Filed under: Leadership, life, maritime, reality tv, storytelling, work | Tags: Carrier, PBS, US Navy, USS Nimitz
I just finished watching the first 2 parts of PBS’s new series CARRIER and it was awesome. Even if you have no interest in military or naval matters, this show is definitely worth watching. The cinematography and music are fantastic. The individual and collective stories are fascinating. Among other things, its a great study of leadership.
Episode 1 – All Hands was a great stage setter. In it you get to meet a wide range sailors aboard the USS Nimitz, one of only ten nuclear powered aircraft carriers in the world. There are more than 5,000 residents that call the ship home and work and a large number are under the age of 21. It’s not too far away from being a floating high school with a serious mission.
Episode 1 description:
On a bright May morning, 5,000 sailors and Marines bid farewell to their loved ones before the mammoth USS Nimitz pulls out of Coronado, California, and sets a course for Hawaii and beyond. Among the men and women who live and work on board are an airman who describes the ship as a small town; a pilot who considers the ship a powerful instrument of diplomacy; a sailor who questions “why we’re fighting to defend someone else’s freedom when we barely have our own”; a cook who dishes out 15,000 meals a day; and an airman who has just learned that his girlfriend is pregnant.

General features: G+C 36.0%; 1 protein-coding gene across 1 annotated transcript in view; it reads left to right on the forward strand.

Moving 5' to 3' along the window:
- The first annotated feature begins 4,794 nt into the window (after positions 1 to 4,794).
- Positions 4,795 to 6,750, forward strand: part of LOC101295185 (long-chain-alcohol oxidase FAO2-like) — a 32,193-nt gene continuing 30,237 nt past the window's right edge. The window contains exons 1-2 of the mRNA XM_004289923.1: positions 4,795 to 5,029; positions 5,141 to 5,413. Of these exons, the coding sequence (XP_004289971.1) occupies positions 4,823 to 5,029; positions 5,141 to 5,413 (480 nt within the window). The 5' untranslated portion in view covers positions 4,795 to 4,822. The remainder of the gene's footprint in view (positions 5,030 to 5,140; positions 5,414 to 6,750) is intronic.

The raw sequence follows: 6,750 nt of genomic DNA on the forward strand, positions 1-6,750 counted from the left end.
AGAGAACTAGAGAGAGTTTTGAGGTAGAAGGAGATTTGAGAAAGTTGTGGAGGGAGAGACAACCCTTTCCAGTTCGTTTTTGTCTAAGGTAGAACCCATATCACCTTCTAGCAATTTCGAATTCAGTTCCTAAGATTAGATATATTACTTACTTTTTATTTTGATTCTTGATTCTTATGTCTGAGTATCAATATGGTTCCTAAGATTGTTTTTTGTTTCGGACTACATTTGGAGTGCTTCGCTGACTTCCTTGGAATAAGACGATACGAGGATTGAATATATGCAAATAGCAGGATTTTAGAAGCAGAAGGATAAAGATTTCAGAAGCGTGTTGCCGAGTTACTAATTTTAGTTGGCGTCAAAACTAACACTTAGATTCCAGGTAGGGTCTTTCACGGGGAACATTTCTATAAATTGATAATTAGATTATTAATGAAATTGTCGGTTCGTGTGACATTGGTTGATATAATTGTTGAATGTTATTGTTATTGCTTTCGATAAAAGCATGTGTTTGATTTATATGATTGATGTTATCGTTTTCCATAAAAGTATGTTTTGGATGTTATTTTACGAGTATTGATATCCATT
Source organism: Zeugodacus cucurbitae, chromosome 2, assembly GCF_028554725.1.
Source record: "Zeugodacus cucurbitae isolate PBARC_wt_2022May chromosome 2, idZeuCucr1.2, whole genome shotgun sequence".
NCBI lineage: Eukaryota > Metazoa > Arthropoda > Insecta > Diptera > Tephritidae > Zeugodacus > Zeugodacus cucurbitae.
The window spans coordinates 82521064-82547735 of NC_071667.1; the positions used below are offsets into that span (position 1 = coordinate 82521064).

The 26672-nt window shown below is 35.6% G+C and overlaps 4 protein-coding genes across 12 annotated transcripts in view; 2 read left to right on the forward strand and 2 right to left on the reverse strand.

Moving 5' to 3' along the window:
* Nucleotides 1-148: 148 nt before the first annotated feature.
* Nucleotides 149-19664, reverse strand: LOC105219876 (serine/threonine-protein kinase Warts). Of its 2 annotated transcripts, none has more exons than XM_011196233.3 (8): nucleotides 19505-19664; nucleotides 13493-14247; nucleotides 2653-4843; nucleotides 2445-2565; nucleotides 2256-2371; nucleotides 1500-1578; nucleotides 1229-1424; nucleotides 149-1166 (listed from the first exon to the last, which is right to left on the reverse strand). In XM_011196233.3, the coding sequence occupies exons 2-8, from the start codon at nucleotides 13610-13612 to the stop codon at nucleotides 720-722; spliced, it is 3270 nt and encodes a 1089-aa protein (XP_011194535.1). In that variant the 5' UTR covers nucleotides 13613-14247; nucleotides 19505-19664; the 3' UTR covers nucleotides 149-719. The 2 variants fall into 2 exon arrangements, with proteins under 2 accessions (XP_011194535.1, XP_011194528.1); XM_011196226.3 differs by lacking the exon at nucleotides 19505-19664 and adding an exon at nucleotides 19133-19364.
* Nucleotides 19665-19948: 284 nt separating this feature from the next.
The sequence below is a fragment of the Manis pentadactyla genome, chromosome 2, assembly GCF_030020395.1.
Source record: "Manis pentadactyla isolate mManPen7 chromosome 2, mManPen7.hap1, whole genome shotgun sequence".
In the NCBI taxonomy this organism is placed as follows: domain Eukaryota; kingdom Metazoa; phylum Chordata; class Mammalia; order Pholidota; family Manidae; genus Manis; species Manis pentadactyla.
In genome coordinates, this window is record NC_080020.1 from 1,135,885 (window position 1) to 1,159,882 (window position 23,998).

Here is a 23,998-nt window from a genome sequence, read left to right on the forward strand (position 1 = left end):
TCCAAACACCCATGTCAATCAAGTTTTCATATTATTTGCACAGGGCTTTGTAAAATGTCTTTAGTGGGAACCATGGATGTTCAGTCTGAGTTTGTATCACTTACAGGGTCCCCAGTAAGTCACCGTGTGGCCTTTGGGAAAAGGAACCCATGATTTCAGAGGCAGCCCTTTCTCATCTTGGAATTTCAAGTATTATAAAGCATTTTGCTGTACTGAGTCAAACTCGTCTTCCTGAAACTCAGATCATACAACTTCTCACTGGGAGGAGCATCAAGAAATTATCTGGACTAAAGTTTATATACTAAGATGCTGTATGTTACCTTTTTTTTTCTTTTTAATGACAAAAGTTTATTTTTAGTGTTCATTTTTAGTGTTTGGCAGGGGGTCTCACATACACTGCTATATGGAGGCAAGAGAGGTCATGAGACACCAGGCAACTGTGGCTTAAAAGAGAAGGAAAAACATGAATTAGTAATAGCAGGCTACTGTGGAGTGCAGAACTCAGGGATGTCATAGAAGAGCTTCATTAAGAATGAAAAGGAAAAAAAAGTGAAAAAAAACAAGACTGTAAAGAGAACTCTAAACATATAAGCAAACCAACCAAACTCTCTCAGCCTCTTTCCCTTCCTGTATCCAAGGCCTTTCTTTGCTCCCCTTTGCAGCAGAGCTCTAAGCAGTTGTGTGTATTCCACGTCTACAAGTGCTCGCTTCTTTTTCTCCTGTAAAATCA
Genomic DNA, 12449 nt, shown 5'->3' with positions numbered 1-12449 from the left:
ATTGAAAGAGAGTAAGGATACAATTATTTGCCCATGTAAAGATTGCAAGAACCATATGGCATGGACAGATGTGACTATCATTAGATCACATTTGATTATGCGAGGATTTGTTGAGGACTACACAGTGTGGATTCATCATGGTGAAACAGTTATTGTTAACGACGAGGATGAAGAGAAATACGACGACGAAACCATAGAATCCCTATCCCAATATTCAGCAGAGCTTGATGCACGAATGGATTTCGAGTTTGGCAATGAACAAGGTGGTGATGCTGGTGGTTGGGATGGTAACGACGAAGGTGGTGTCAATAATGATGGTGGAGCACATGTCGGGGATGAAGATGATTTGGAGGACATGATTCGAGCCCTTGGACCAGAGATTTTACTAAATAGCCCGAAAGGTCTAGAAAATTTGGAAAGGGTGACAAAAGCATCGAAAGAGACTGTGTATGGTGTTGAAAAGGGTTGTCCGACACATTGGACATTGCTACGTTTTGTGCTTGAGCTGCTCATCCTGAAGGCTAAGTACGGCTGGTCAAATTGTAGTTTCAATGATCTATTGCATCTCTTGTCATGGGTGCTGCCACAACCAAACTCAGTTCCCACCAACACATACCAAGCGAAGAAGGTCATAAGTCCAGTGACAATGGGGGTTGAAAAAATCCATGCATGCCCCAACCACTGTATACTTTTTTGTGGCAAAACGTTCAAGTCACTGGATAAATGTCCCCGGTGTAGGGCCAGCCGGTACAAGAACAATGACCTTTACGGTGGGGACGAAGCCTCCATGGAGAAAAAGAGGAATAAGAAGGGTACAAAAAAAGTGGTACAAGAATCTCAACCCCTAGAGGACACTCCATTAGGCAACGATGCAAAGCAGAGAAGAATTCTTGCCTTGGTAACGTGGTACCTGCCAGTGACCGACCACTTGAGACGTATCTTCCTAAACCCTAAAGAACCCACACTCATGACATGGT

Episode 2 Controlled Chaos tells the story of the complexity of running this floating city that also happens to be the most sophisticated war machine. There is so much activity happening on the flight deck that one sailor advises to keep your head on a swivel to look out for trouble that can come from any direction at anytime. While New York might be the city that never sleeps, the Nimitz is clearly a ship that doesn’t either.
A pilot of one of the $57 million aircraft that get catapulted off the end of the ship says that landing is like having sex during a car accident. Work hard, play harder is the flight squadrons’ mantra. Much of the support for these Top Guns comes from young enlisted airmen who get paid less than what their friends make back home at McDonalds. When asked, the Captain isn’t sure how they are able to extract such a high level of performance but offers they do it for each other.
Episode 2 description:
The men and women of the USS Nimitz live beneath the runway of a major airport. They sleep on the roof of a nuclear power plant. It’s a perilous environment. Their only bulwark against danger and chaos is to bond with their units on board the ship. The “Shooters,” who launch the jets, have a “Circle of Trust”; the Ordies (ordnance personnel) pride themselves on being a “mafia”; the F-18 squadrons — the Black Aces, the Hoboes and the Marine Red Devils — are tight fraternities.
I’m looking forward to tomorrow night.
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